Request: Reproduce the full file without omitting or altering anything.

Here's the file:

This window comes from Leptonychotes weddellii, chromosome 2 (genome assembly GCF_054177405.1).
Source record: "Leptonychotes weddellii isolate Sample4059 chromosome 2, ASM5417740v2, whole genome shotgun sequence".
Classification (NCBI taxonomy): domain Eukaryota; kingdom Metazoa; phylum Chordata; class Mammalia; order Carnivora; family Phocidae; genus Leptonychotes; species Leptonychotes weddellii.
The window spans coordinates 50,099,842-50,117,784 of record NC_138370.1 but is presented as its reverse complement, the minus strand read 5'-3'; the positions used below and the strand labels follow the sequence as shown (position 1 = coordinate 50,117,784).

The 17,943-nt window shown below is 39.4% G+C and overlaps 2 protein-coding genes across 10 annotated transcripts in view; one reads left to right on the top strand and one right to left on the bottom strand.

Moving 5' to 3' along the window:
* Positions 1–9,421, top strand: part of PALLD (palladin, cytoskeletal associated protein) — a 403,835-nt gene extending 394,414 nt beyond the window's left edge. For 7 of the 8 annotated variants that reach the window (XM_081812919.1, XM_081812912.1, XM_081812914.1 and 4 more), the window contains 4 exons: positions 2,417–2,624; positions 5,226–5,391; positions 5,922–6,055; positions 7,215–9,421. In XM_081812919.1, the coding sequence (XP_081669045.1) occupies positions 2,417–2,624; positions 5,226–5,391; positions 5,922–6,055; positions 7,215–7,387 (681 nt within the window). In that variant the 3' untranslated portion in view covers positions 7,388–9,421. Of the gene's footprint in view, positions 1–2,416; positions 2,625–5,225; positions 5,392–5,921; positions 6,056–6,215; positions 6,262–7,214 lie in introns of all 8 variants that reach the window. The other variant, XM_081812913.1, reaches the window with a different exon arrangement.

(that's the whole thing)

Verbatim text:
This window comes from Leptonychotes weddellii, chromosome 2 (genome assembly GCF_054177405.1).
Source record: "Leptonychotes weddellii isolate Sample4059 chromosome 2, ASM5417740v2, whole genome shotgun sequence".
Classification (NCBI taxonomy): domain Eukaryota; kingdom Metazoa; phylum Chordata; class Mammalia; order Carnivora; family Phocidae; genus Leptonychotes; species Leptonychotes weddellii.
The window spans coordinates 50,099,842-50,117,784 of record NC_138370.1 but is presented as its reverse complement, the minus strand read 5'-3'; the positions used below and the strand labels follow the sequence as shown (position 1 = coordinate 50,117,784).

The 17,943-nt window shown below is 39.4% G+C and overlaps 2 protein-coding genes across 10 annotated transcripts in view; one reads left to right on the top strand and one right to left on the bottom strand.

Moving 5' to 3' along the window:
* Positions 1–9,421, top strand: part of PALLD (palladin, cytoskeletal associated protein) — a 403,835-nt gene extending 394,414 nt beyond the window's left edge. For 7 of the 8 annotated variants that reach the window (XM_081812919.1, XM_081812912.1, XM_081812914.1 and 4 more), the window contains 4 exons: positions 2,417–2,624; positions 5,226–5,391; positions 5,922–6,055; positions 7,215–9,421. In XM_081812919.1, the coding sequence (XP_081669045.1) occupies positions 2,417–2,624; positions 5,226–5,391; positions 5,922–6,055; positions 7,215–7,387 (681 nt within the window). In that variant the 3' untranslated portion in view covers positions 7,388–9,421. Of the gene's footprint in view, positions 1–2,416; positions 2,625–5,225; positions 5,392–5,921; positions 6,056–6,215; positions 6,262–7,214 lie in introns of all 8 variants that reach the window. The other variant, XM_081812913.1, reaches the window with a different exon arrangement.